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competence and truthfulness as a witness, just as in cases of science. His only appeal is to reason, our only organ for apprehending truth. We, because of the evidence presented to our reason, believe him competent and truthful—i.e., trustworthy—and we take the second step (2), as in case of search for scientific truth. We trust him, we have "faith" in him. Then (3) we believe his testimony as to facts beyond our cognizance, as to God, as to the inner world and life, as to his own person and work, and his agency in helping us to the true life. Here are the same three steps as in our believing the great facts of science, and they are equally legitimate, and the belief is equally legitimate, and with the same use of "faith" in both cases, which use is legitimate if we have applied our reason correctly.

It may be said that there is this difference in the two cases: We are, it may be, competent with training to perceive with our reason the facts to which the scientists witness, whereas in religion we are not competent by any training, in our present state, to see what Jesus Christ testified to; therefore the believing him is not legitimate.

Space forbids arguing this point, but the writer is confident it can be shown that this does not vitiate the process in the least. The only point now argued is that reason is the only organ of man for the apprehension of truth, and that "faith" acts the same part in scientific and religious belief.

John R. Thurston.
Whitinsville, Mass., September 30, 1899.

[The point which our correspondent discusses is one which falls rather within the province of theology or philosophy than within that of science. In the article to which he refers we did not distinctly say that "faith" was "the organ of religious apprehension." What we said was that granting such was the case, the question still remained to be settled where the line should be drawn between faith and knowledge. We doubt whether the account which our correspondent gives of faith would be widely accepted by those who approach the subject from the theological side, while those who approach it from the scientific side would—at least many of them would—be disposed to consider the term one which might better be dispensed with in favor of the less ambiguous word "belief." Belief is the inclination of the mind toward a proposition for which absolute or demonstrative proof is wanting, and it is this condition of mind, it seems to us, that our correspondent has in view. Faith in the religious sense, unless we are mistaken, is something different. It is an affirmation made by the human conscience or consciousness in its own behalf—a certain instinctive recognition of a presence and power in the universe which, though inaccessible to scientific investigation, sustains an intimate, profound, and all-essential relation to man's moral nature. If trust in an individual ever rises to the level of faith in this sense, it is because the influence of the individual harmonizes with and re-enforces the primal instinct. That, at least, is how we view the matter.—Editor.]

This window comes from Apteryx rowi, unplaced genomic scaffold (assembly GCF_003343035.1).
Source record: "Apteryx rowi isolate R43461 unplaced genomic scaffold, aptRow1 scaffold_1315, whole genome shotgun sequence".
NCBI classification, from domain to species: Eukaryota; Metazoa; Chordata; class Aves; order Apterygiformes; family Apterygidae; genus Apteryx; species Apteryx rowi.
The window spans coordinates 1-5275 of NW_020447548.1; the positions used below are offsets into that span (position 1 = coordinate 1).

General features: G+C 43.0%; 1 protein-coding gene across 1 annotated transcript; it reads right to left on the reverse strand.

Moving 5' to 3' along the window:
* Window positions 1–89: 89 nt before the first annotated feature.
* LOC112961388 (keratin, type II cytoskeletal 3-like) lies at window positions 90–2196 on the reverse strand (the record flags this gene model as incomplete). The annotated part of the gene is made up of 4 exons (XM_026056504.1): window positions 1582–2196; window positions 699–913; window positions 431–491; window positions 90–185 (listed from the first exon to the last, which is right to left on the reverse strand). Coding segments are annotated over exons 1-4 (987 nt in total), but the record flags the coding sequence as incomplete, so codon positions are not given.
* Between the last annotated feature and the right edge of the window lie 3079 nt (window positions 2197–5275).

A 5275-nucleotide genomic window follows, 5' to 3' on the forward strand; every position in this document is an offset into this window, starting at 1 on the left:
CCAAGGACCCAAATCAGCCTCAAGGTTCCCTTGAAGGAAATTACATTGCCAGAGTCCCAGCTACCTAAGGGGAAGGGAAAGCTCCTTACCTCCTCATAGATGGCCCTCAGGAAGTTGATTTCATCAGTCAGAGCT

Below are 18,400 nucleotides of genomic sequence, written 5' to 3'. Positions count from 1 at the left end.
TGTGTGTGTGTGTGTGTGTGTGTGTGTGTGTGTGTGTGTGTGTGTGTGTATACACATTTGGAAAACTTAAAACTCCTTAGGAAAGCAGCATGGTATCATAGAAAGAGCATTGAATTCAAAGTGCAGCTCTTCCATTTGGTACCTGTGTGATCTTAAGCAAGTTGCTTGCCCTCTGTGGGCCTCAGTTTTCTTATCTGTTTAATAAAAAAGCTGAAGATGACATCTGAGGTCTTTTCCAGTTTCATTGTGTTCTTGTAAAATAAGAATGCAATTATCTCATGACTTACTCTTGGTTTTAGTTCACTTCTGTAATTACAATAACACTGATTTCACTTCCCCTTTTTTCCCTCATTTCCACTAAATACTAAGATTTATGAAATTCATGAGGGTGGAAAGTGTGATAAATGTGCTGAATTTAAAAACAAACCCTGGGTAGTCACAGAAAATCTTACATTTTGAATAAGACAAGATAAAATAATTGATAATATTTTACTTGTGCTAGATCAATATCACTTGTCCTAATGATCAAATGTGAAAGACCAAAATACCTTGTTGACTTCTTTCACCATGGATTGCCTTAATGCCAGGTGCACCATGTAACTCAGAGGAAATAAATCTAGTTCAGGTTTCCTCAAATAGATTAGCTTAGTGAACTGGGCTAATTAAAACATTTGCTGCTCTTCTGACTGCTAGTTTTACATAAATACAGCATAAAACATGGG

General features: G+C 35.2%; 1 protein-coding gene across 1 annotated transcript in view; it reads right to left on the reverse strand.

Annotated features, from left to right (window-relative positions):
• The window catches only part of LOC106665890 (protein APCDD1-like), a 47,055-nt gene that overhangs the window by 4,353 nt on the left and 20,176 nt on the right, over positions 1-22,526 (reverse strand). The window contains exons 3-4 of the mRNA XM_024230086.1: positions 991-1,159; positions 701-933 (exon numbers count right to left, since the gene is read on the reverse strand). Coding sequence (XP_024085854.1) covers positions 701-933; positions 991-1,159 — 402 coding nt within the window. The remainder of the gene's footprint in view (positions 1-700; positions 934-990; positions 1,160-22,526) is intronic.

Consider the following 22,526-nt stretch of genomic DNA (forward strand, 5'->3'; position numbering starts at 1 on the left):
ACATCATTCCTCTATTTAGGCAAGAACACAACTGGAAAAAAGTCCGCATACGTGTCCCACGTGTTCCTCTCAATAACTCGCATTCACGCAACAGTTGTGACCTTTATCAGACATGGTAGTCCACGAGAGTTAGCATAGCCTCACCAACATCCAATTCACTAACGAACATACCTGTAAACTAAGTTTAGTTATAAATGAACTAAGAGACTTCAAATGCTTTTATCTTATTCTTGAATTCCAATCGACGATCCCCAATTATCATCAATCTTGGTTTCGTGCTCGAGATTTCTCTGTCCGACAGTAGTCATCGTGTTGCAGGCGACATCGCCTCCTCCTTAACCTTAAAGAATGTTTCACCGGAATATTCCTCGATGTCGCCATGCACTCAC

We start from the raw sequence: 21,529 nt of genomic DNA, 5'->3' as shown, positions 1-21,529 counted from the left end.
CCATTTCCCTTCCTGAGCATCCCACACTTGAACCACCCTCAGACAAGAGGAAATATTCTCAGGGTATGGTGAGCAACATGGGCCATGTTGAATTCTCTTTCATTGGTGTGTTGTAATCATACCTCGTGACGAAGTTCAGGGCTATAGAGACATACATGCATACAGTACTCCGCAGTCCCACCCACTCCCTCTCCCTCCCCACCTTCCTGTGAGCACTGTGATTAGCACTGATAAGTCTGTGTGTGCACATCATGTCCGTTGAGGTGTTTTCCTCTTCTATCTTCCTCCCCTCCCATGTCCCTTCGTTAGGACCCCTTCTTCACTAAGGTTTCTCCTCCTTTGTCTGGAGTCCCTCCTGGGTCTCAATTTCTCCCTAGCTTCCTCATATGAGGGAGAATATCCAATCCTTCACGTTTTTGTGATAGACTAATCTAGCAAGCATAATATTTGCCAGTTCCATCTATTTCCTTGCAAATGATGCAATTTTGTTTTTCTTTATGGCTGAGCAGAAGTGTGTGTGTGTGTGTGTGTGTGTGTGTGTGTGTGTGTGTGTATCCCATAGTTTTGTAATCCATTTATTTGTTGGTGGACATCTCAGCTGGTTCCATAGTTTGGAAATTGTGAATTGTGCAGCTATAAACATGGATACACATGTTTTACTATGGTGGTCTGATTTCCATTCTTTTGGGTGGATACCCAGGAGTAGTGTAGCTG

Editor Popular Science Monthly:

Sir: Will you permit me to say a few words supplementing your review of Through Nature to God? To those who have perused Mr. Fiske's latest three scientifico-theological booklets, and also his Cosmic Philosophy, it can not be new that their author has become entangled in hopeless contradictions of himself. The limited space of a letter does not allow of adducing more than one remarkable passage from Cosmic Philosophy, demonstrating the antithesis between the arguments of this work and Mr. Fiske's latest opinions, these new thoughts having been developed, as he tells us, by "carrying such a subject about in his mind for" twenty-five years. We are told in Through Nature to God (page 12) that "it has usually been found necessary to represent the Creator as finite either in power or in goodness, although the limitation is seldom avowed, except by writers who have a leaning toward atheism and take a grim pleasure in pointing out flaws in the constitution of things. Among modern writers" Comte and Mill are conspicuous for such a "leaning toward atheism." Then we are informed (page 20) that the "shock which such a clear, bold statement gives to our religious feelings is no greater than the shock with which it strikes counter to our modern scientific philosophy." And a little further on we find that "the God which Mr. Mill offers us, shorn of the attribute of omnipotence, is no God at all."